The companies that operate five Plan B burger restaurants in Connecticut — LGF LLC and Local 8 LLC — were sued by BMI last July for playing at their Glastonbury location seven unlicensed songs, including Queen's “We Are the Champions” and Lynyrd Skynyrd's “Gimme Three Steps.”

Hartford attorney John Kennelly, who represents Plan B, said the restaurants had a license from The American Society of Composers, Authors and Artists, but not BMI.

Kennelly said many restaurants get confused about the risks they take playing music because rules are written in “very complicated, very esoteric IP statutes.”

Kennelly said his clients, Allie Gamble and Shawn Skehan, believe musicians should be compensated for their work, but he said the lawsuits are a heavy penalty for trying to provide a little ambience to customers. And he feels that BMI's litigious strategy may result in some establishments wanting to give up playing any music at all.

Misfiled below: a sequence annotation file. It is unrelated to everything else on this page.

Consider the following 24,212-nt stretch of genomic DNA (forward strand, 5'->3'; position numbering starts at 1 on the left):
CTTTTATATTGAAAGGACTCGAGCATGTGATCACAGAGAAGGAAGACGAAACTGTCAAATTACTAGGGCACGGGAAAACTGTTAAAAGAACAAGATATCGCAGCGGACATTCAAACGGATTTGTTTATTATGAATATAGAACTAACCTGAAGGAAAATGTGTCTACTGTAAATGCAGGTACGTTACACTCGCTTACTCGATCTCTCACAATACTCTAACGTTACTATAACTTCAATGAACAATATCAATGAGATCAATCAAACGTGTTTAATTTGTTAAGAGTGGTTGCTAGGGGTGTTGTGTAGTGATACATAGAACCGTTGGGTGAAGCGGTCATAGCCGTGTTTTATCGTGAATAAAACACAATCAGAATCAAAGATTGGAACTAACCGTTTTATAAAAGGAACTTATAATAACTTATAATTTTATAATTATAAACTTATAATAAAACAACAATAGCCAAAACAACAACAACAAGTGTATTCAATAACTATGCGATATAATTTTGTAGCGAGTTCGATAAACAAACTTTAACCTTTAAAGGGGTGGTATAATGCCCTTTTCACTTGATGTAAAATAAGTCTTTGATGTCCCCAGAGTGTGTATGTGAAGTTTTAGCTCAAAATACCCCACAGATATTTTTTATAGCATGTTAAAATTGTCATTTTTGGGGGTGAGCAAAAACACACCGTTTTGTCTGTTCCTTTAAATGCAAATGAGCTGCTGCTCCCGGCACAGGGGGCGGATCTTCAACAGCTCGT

“A lot of companies can't be successful with these, in my opinion, frivolous lawsuits,” Kennelly said. “This is about big companies who have gobbled up the right to these forms of entertainment and now are going after the little guy.”

Of course, BMI doesn't see it that way. The company says its legal actions provide songwriters a way to earn a living from their music.

“BMI makes every effort to educate business owners as to the value of a license and the significant costs associated with copyright infringement,” BMI spokeswoman Leah Lupo wrote in an email. “Legal action is a last resort after all other efforts have been exhausted.”

BMI reaches out to businesses, sometimes “dozens of times,” before a lawsuit is initiated, Lupo said.

But those discussions don't always pan out. Costs and resentment quickly mount for the venues that are sued, Vazzano said.

Some may find the rules unjust, but BMI isn't afraid to sue over just a few songs. That leaves business owners spending thousands of dollars on a license — or risking it and hoping that a court summons won't appear on their door step. 

“You can't even sing 'Happy Birthday' without paying them,” Vazzano said.